73. [N00557] View of Richmond Hill and Bridge Exh. 1808
THE TATE GALLERY, LONDON (557)
Canvas, 36 × 48 (81·5 × 122)
Coll. Turner Bequest 1856 (87, ‘Richmond Bridge’ 4'0" × 3'0"); transferred to the Tate Gallery 1929.
Exh. Turner's gallery 1808; Tate Gallery 1931 (32); Venice and Rome 1948 (15, repr.); Rotterdam 1955 (52, repr.); Historic Richmond Town Hall, Richmond, Surrey, August–September 1959 (53); Australian tour 1960 (5).
Lit. Thornbury 1862, i, p. 349; 1877, p. 467; Armstrong 1902, p. 227; Whitley 1928, p. 140; Davies 1946, p. 187; Wilton 1979, pp. 118–19.
There are general views of the same scene in the ‘Shipwreck (No. 2 [N00459])’ and ‘Thames from Reading to Walton’ sketchbooks (LXXXVIII-14, running onto 15, and XCV-24). The ‘Hesperides (1)’ sketchbook contains two composition sketches for the picture, and a figure study related to that closest to the final picture (XCIII-35 verso, 37 verso and 38 respectively).
John Landseer (?) described this picture among those shown by Turner in his gallery in 1808 in the Review of Publications of Art for that year: Turner's ‘view of Richmond Hill and Bridge is taken from the Surry [sic] bank, looking up the Thames ... The most conspicuous feature in the picture is Richmond Bridge, of which, the sun being low in the horizon, the Surry end is faintly overshadowed. By obscuring the detail of Richmond itself in the mistiness of the morning; by introducing some sheep, and the simple incident of women bathing a child near the foreground—an incident which we deem worthy of the pastoral Muse of painting, and which, had it been met with in the morning pastorals of Theocritus, would have called forth general admiration—Mr. Turner has given a pastoral character to a scene of polished and princely retirement ... We feel delighted with the effects which we here behold “of incense breathing morn”. The indistinct distance of mingled groves and edifices with which Mr. Turner here presents us, leaves the imagination to wander over Richmond, and finish the picture from the suggestions of the painter, where another artist would have exhausted his subject, and perhaps the patience of his observers, by the attention which he would have required to the minute accuracy of his distant detail.’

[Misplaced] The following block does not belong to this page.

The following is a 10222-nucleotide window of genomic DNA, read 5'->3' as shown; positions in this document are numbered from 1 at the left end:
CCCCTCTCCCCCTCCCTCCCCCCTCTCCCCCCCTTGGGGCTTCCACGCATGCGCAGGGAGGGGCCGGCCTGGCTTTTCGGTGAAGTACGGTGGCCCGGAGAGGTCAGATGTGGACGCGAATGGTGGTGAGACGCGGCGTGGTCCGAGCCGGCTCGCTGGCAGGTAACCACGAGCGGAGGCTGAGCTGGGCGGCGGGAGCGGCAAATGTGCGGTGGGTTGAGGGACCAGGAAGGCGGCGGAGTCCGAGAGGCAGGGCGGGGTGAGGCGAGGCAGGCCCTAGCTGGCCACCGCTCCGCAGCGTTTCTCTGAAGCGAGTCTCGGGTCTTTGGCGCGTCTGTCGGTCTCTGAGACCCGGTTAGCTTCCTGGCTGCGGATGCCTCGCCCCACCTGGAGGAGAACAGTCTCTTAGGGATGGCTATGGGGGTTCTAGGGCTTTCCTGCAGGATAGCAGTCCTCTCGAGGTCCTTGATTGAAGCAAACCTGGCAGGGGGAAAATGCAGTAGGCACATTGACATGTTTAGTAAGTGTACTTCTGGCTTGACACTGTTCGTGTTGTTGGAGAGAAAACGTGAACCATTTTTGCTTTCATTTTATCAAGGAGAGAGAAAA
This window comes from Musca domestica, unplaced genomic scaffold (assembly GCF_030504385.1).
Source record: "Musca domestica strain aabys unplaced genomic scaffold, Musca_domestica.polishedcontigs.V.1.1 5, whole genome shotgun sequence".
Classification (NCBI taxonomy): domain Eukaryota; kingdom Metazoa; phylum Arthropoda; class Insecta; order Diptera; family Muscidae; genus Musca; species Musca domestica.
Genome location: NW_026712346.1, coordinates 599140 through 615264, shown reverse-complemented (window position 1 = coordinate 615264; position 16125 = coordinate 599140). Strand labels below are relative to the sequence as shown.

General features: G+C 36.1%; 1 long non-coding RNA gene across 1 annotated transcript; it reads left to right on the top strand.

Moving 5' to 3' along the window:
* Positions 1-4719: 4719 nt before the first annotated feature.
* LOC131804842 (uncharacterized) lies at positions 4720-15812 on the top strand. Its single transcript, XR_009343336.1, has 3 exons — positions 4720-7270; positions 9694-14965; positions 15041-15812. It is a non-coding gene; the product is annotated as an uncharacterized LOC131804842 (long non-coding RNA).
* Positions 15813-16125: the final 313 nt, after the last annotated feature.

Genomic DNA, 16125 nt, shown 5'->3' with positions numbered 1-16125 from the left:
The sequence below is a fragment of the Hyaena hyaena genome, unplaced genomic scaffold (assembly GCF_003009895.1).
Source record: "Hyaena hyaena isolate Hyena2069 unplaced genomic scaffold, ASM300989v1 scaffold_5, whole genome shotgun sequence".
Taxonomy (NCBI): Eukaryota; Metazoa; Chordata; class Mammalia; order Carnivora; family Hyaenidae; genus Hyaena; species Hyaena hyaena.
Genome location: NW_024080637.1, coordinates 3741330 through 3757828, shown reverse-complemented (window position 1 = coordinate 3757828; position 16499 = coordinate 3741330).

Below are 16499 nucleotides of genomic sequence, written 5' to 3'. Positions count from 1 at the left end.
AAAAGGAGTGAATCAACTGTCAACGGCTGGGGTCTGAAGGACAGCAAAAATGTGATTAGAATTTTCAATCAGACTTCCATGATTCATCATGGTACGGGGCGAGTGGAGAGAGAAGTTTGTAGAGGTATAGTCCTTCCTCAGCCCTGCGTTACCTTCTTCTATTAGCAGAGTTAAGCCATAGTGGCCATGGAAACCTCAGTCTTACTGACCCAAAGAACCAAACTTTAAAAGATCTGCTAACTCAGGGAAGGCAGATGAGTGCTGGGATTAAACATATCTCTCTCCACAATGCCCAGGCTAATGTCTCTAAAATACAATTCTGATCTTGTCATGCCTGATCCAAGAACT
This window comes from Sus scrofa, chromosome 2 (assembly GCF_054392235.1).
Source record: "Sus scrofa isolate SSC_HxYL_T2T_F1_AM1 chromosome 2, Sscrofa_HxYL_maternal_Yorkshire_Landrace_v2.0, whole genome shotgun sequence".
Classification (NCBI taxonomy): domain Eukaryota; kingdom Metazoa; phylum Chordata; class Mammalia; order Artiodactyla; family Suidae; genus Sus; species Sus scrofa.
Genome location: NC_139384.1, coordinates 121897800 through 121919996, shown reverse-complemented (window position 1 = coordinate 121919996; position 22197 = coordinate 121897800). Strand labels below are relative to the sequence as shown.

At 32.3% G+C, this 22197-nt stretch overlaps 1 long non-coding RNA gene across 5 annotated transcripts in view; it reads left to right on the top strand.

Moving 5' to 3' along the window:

Finberg, in a note now in the British Museum, suggested that the centre of the picture was worked on by Turner at a later date, and indeed the sky does seem to have been painted up to the edges of the more thinly painted trees, but Landseer's review suggests that the effect of the rising sun low over the hills was already there in 1808.
This picture was priced at £200 in a note, probably of c. 1810, in Turner's ‘Finance’ sketchbook (CXXII-36; for the date see Nos. 53 [T03869] and 56 [N00474]).
Martin Butlin and Evelyn Joll, The Paintings of J.M.W. Turner, revised ed., New Haven and London 1984
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